Be Like Mike

The last time I told anyone my name is “Mike” was 1987.

That’s a long time ago and a lot has changed.

Ronald Reagan was in the White House. Walk Like an Egyptian was the #1 song. I had very little hair on the top of my head. Okay, not everything is different.

As for me, I don’t really remember why I switched to Michael. But I know that by the time I met my future wife in early 1988, the switch had already happened. I’ve been a “Michael” ever since.

And yet, among those who know me by name, roughly half call me Mike (and one guy who, for reasons unknown, has settled on Mikey).

It doesn’t seem to be a function of how long they’ve known me. One of my brothers goes with Michael. The other – and his entire family – use Mike.

It doesn’t seem to be function of how well they know me. My friends Matt and Belinda use Michael. My friends Fred and Rick use Mike.

Frankly, I’m fine with both.

And that’s a good thing. Because as I have discovered, people are going to do what they are going to do.

This reality doesn’t just apply to names. It also applies to how people think of you and describe your work to others.

You can tell them what you want them to hear and remember. But if it’s too complicated, or confusing, or uses words they don’t like or tend to use … well … you can say Michael all day long and some people are still going to hear Mike.

That matters. A lot.

Because in the referral-based, word-of-mouth world in which people like us operate, your ability to be remembered and mentioned, at the right time and by the right people – i.e., people who might want to hire someone like you – is entirely a function of how you are talked about.

Consider the example of my friend John. He’s a “Leadership Coach.”

He works one-on-one with people in senior positions at big companies, helping them be more effective as leaders.

The problem is that John doesn’t like the word “coach.” He thinks it’s too lightweight a word and that it fails to capture the scope and depth of what he does, not to mention his advanced degrees and years of business experience.

Is he right? Maybe.

But that doesn’t matter – we are practicing marketing here, not describing reality.

What matters is the words people already use when talking about or looking for someone like him.

So let’s say, to make something up, he instead decides to call himself a “Leadership Enhancement Consultant.” That’s beefy and impressive, and possibly even a more accurate description of his work.

But it has three big problems:

#1. Nobody will remember it. You’ve already forgotten it (don’t peek) and you read it 15 seconds ago.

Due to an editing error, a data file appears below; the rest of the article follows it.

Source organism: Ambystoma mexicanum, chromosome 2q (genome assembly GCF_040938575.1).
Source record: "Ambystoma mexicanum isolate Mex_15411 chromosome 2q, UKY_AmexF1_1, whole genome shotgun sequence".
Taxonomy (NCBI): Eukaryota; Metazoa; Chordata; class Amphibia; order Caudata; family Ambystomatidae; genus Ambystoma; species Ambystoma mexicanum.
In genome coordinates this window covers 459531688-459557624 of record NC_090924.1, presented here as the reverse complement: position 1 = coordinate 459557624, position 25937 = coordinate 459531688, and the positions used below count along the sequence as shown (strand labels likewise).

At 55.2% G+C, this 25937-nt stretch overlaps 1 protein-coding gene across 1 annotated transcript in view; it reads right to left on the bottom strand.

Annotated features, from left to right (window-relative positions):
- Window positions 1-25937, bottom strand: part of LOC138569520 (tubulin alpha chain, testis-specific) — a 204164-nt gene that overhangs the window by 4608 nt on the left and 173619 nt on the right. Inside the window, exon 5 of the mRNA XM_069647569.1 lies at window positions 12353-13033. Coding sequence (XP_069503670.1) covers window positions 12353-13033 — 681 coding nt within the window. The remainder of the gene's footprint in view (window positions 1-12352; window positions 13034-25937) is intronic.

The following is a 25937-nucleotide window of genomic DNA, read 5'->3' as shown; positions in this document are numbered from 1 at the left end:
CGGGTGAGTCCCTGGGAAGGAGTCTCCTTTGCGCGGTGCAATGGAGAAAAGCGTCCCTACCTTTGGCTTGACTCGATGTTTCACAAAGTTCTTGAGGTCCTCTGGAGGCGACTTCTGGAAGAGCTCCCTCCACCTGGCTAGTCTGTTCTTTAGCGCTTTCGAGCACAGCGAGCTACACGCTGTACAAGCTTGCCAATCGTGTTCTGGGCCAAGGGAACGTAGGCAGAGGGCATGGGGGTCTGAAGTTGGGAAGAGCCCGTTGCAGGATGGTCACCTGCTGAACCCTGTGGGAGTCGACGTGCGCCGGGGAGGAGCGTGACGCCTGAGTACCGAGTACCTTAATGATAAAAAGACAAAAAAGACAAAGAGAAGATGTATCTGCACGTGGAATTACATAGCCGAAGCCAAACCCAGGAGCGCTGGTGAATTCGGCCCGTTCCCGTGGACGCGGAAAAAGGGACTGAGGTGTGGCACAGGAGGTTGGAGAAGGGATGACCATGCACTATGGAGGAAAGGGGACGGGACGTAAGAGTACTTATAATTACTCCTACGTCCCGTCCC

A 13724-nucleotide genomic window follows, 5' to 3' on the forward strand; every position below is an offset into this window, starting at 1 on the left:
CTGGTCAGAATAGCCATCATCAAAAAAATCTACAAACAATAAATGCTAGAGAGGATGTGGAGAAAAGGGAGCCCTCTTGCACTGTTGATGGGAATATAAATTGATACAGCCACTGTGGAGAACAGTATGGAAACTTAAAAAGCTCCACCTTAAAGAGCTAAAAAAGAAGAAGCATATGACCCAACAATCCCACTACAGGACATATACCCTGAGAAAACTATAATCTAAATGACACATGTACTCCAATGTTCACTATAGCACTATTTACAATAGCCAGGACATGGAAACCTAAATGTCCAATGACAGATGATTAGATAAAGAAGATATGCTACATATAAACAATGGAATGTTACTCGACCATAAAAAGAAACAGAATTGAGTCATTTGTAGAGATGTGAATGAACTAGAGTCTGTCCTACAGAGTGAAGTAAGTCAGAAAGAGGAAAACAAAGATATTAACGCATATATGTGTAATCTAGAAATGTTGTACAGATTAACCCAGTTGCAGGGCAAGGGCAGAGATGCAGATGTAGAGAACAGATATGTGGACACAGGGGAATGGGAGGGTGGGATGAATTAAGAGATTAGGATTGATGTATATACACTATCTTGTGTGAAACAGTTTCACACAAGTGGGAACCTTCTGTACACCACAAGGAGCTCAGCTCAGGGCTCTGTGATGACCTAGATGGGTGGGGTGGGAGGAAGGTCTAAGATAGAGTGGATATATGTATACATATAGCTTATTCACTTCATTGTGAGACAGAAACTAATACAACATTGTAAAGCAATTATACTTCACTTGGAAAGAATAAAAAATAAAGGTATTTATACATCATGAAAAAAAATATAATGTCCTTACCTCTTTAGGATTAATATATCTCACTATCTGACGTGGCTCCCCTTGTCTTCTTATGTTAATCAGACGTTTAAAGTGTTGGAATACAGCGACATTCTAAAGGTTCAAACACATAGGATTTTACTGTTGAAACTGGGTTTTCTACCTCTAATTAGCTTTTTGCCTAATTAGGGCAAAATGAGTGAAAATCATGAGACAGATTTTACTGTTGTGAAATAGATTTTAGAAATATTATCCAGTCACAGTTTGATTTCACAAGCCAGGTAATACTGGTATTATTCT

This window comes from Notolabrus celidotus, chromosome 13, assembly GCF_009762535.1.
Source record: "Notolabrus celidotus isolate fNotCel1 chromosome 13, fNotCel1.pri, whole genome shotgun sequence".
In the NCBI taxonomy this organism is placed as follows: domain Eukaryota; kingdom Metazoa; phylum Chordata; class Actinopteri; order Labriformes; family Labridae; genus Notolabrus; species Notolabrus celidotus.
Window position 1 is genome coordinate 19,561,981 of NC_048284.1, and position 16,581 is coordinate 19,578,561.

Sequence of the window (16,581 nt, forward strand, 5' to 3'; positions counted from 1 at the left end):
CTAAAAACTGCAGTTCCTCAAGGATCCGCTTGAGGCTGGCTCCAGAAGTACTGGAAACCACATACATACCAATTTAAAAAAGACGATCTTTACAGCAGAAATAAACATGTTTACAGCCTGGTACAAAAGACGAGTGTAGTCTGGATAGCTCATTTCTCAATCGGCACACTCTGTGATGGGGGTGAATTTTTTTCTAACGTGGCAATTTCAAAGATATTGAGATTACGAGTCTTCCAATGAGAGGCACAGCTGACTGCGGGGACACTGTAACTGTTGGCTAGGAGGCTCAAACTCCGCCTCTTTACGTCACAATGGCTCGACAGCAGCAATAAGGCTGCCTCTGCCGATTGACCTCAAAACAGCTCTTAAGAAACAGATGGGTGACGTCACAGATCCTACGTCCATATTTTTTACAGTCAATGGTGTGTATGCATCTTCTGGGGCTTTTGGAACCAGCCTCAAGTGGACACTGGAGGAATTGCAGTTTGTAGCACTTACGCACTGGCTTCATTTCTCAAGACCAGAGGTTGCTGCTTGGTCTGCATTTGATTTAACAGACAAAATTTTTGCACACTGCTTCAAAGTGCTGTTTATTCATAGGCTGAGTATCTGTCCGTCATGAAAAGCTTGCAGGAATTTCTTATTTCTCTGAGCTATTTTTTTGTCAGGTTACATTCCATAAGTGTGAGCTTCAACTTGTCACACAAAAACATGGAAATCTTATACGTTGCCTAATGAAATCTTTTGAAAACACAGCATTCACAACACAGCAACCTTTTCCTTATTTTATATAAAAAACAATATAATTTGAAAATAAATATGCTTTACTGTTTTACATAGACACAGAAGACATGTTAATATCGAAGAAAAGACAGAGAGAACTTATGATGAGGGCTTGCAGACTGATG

#2. Nobody is asking for it. “Leadership Coach” brings up 31 million results on Bing. “Leadership Enhancement Consultant” brings up two. Not two million … two.

He would be the world’s leading provider of something nobody wants. You know, like mint-flavored bacon ice cream, or “Oppenheimer, The Musical.”

#3. Nobody will understand it. The words make sense, but since they are not used by anyone else as a thing, John will spend the rest of his professional life and a fair number of Thanksgiving dinners answering the same question: “What is a leadership enhancement consultant?”

At which point he’ll say, “It’s like a leadership coach except…” And he’s right back to where he started.

I’m all about the extraordinary benefits of a niche – a narrow focus that sets you apart based on what you do, who you do it for, or where you do it.

But people have to first understand what species you are:

I’m an attorney who does X…

I’m a management consultant who specializes in Y…

I’m a leadership coach who works with Z…

Trying to redefine the overall category itself, on the other hand, by devising a new word or phrase to replace what is commonly used and understood, is creating a problem that didn’t exist until you invented it.

Start with the words and phrases already in use and put your spin on it from there.


Discussion Questions:

  1. What variations in your name do people use?
  2. Have you ever walked like an Egyptian? Give examples.
  3. What species, professionally speaking, are you?

Share your answers below…


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36 thoughts on “Be Like Mike

  1. Jessica Eken

    My name is Jessica. My family calls me Jessie. Close friends call me Jess. Acquaintances call me Jesse and others call me Jessica….. And then, some call me by my Hebrew name… Go figure!